Tuesday, August 6, 2013

Amazon will own the influencing machine.

So I envision a world where Walmart and Amazon own everything, probably as partners...

I'm sort of amazed at the generally positive reaction to the news that Jeff Bezos of Amazon is buying the Washington Post.

Right off the bat it seems to me that too much power is being given to one man.

On top of buying the premier online site for recommending books, "Good Reads" this seems to give Bezos unprecedented ability to shape the message.

If you read the NY Times, for instance, you realize how many of the stories in local newspapers all over the country are shaped by the big newspapers.  The Wall Street Journal and the Washington Post are the other two big generators of stories.

This gives Bezos an ability to shape the news, sitting on top of the tipping points, more or less influencing the direction of what becomes culturally significant, what becomes a best-seller.

The federal government appears to have complete abrogated their duty to make sure that no one entity gets so big it has monopolistic powers.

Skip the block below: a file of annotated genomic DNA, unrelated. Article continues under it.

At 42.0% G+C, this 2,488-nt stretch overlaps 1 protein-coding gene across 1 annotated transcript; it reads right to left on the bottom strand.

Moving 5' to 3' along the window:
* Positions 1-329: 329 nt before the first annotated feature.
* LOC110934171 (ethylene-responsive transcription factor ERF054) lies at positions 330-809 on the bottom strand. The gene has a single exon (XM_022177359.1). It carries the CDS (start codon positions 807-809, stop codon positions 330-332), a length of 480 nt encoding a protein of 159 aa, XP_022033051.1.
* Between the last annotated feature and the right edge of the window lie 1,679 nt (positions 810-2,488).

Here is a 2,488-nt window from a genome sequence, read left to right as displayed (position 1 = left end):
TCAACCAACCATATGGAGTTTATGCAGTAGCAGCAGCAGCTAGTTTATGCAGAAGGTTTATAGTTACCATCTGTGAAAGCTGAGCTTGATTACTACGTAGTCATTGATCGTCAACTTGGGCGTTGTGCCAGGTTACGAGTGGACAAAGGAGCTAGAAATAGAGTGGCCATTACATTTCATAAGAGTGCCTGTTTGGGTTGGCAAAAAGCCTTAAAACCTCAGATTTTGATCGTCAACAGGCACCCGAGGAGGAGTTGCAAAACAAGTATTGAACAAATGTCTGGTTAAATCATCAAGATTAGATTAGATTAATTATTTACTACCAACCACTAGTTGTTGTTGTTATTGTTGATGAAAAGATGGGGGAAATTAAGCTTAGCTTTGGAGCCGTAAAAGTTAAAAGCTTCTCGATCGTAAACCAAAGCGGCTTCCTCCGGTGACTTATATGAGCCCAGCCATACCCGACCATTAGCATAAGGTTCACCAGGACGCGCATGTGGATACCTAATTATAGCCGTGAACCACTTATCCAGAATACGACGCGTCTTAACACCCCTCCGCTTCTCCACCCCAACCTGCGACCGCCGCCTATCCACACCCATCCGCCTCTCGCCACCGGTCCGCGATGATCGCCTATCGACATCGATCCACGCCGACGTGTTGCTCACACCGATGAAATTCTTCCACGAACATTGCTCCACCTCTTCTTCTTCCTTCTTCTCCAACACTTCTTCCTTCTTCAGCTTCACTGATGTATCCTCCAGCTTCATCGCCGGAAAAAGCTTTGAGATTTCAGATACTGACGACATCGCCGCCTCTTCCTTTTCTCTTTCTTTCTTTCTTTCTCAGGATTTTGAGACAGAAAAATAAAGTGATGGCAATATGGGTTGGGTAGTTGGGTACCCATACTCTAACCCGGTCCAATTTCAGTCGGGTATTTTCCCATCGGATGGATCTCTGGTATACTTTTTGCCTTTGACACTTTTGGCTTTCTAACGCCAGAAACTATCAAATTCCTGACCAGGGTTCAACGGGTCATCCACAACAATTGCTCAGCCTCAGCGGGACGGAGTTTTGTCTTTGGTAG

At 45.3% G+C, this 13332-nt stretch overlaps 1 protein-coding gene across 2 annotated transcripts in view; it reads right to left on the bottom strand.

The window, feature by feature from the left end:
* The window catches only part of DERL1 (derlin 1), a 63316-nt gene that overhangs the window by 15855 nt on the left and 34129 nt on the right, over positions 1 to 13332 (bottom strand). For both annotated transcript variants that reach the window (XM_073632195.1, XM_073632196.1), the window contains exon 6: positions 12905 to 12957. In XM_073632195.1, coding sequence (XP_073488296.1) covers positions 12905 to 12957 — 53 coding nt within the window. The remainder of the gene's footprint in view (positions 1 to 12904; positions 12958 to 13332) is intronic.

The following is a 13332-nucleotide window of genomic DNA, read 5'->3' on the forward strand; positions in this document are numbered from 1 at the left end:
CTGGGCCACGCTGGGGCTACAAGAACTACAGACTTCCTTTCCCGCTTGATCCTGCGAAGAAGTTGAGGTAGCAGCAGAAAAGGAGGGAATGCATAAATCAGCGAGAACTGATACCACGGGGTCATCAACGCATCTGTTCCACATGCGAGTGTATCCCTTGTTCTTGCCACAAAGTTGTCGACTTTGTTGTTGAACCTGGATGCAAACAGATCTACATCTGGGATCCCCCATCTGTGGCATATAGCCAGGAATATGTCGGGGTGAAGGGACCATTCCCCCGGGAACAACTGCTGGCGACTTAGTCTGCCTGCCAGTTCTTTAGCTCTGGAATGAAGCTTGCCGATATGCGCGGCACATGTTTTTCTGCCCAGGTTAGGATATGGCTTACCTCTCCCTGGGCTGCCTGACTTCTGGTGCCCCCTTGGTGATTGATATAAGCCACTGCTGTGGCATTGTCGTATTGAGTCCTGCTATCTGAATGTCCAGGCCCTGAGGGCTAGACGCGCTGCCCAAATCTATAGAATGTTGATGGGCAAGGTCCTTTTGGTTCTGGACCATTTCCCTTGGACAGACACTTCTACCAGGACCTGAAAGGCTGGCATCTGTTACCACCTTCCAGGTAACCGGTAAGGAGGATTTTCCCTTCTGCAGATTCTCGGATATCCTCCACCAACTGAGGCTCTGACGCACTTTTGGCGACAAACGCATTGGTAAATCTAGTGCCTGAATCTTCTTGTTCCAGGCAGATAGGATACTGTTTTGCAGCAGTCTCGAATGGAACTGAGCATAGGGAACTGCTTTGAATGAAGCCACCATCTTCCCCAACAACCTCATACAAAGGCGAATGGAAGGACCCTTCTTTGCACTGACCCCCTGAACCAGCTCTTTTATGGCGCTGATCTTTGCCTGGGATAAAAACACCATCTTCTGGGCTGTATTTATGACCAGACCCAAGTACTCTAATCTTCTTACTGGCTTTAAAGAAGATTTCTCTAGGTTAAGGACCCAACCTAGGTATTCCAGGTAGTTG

Basically, if you aren't part of his influence machine, you are going to be left out.


4 comments:

Duncan McGeary said...

Imagine if you will 8 authors, all equally good. 3 of them are outside your influence -- you ignore them. Of the five that are left, 3 of them want too much money.

So you pick one of the two that is left, and you post a positive review on Washington Post and Good Reads, you do articles on the author, you make sure it gets prominent placement on Amazon and so on.

Guess which books becomes the bestseller?

Carl said...

I think you give too much credit to newspapers. They are folding and being sold for a penny on the dollar (compared even to 5 years ago). If Bezos makes money on this, it will be a miracle.

BTW, I read the news as this is his own $$ and not Amazon's.

Duncan McGeary said...

I thinking he influences the influencers -- tipping point style.

I don't know -- I suppose he may keep his interests out of the paper -- but he may not. I mean, that just seems like a firewall that isn't much of a firewall.

Jeff McDonald said...

On the surface, this doesn't seem so bad. A tech pioneer resuscitates a dying American industry. What will be interesting is to see the collateral damage on other newspapers that do not have the means to compete with a Bezos. He holds the power in his ability to know what the customer wants. Will he share it with other newspapers or plow through them one by one?